[Noisebridge-discuss] Why Consensus Kills Community

Alexander List alex at list.priv.at
Mon Dec 16 22:54:31 UTC 2013

On 12/14/2013 02:41 PM, Al Sweigart wrote:
> Does anyone on the list have experience with other hackerspaces and
> how they're run? Or even non-small nonprofits in general. It would be
> good to get more input.

I recently joined the list because I was told on your IRC channel to do
so. Just visiting from Hong Kong :)

If you want to chat about how things run at DimSumLabs in Hong Kong, or
for example Realraum in Graz, I'm happy to do so - for example tonight
... but I guess the best would be to have a workshop at one of the
upcoming hacker conferences, and for preparation, start asking questions
on discuss at lists.hackerspaces.org ...

Different spaces will have a different cultural and social context, some
of which may be related to the location and resulting constituency of
the membership. I don't believe there's a one-fits-it-all approach to
governance of hackerspaces, apart from some no-brainer commonalities
like Mitch Altman's golden rule "Be excellent to each other!", and being
Do-Ocracies or Meritocracies.

We have tried consensus at DimSumLabs, and while I think it's a good
approach for a small group of people, it's risky for larger groups
because you essentially give every member a veto right, which they may
or may not (ab-)use. Like in general politics, veto rights (which means
100% unanimous quorum) or other more than majority quora should be
limited to a very narrow set of topics. Think changing the constitution,
changing the name, ...

Otherwise you risk that people showing questionable or antisocial
behaviour will block decisions unless their behaviour is tolerated - and
that's exactly the subject line of this entire thread.

I think that having majority votes is not conservative, but what most
people are used to. And it's also good to learn how to convince a
majority of your agenda, it's a skill set that's very useful in other
NGOs, at work, etc.

But that's just my humble opinion based on bad experiences I had with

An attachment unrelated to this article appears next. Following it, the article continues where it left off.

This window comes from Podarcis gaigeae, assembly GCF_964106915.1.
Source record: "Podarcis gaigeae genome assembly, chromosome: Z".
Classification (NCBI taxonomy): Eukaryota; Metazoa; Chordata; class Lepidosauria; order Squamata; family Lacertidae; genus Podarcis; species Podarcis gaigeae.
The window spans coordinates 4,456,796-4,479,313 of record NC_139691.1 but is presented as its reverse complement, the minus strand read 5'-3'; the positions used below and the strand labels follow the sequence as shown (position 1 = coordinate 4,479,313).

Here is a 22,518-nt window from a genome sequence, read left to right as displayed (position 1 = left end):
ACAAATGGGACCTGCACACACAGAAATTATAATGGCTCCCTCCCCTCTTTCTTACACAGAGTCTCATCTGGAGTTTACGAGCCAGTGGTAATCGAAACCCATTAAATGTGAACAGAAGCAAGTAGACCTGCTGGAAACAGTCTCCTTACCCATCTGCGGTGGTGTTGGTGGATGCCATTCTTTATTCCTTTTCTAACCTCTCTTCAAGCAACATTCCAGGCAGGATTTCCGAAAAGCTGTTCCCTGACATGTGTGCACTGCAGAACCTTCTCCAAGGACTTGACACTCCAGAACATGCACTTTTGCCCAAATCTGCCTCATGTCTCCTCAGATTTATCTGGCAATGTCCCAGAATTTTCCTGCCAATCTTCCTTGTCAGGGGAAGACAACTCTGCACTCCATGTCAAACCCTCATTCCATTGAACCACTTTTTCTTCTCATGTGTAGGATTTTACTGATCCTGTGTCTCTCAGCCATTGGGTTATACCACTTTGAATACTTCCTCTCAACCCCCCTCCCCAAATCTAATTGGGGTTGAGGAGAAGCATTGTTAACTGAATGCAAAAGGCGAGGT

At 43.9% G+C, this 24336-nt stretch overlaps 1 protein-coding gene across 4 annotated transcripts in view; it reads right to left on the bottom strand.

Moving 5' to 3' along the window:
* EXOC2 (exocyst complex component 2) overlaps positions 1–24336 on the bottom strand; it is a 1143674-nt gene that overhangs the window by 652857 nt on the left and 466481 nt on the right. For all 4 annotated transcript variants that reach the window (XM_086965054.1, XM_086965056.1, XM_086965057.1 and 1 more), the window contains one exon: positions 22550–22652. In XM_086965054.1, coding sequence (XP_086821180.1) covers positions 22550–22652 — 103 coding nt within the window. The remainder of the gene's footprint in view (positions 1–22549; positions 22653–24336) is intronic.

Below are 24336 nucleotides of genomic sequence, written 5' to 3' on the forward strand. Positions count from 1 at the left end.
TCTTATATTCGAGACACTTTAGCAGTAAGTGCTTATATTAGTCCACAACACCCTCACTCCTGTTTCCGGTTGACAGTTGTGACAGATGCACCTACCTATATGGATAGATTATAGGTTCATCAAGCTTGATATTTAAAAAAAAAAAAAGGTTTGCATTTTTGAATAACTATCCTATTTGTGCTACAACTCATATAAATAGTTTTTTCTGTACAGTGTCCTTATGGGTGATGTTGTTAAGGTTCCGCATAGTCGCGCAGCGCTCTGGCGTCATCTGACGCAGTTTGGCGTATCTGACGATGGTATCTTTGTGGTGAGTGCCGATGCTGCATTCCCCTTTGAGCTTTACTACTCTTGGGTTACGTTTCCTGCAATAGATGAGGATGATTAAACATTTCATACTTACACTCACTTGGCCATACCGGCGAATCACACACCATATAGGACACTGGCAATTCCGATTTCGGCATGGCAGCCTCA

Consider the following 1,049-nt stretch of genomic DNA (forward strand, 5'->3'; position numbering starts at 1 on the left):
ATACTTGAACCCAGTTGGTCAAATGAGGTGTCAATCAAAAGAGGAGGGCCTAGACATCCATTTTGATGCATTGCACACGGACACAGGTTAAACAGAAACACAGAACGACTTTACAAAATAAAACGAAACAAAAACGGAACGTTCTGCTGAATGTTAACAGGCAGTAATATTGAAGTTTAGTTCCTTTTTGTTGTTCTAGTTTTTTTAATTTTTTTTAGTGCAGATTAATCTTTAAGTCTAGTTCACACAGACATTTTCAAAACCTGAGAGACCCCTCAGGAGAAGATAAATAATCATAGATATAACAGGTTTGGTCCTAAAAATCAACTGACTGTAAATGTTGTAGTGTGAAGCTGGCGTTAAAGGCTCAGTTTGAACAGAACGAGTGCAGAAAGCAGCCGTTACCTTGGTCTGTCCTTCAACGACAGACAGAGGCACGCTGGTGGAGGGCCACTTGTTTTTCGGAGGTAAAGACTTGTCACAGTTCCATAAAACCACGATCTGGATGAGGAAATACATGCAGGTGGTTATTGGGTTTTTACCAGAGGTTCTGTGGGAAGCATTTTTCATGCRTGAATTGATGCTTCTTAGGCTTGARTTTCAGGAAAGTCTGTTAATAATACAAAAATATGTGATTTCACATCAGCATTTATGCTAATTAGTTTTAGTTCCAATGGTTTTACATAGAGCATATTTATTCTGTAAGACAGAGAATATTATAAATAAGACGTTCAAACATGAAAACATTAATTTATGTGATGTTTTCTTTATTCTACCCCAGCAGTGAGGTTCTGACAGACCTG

consensus models where a few rhetoric geniuses would always win, and
scare off other who may not be as vocal about their wishes/needs...

Now back to your original question:

What we try to do at DimSumLabs is have consensus wherever possible. If
there is no consensus, we try to reconcile the different opinions.
Things that get passed at our "strategy meetings" could still be vetoed
by people who couldn't attend, but such a veto would have to have
reasoning attached, i.e. you need to say *why* you oppose a particular
decision or why you think it's a bad idea. It stops people from trolling.

We also realized that it's necessary to empower people in order to
ensure accountability and responsibility. For example, someone could be
responsible for the electronics area, someone else for the CNC machine,
3D printer etc., and we require training for some equipment that could
be damaged by an uninitiated and clueless user ...

The idea to delegate power to certain people is not to create a ruling
class, but rather to make them the "first servants" of the community. If
they ever abuse their powers, the group can warn, or if necessary,
replace them. This is all work in progress - figuring out our governance
model is an ongoing and probably never ending process ;)



"Those who surrender freedom for security will not have, nor do they deserve, either one."
    -- Benjamin Franklin

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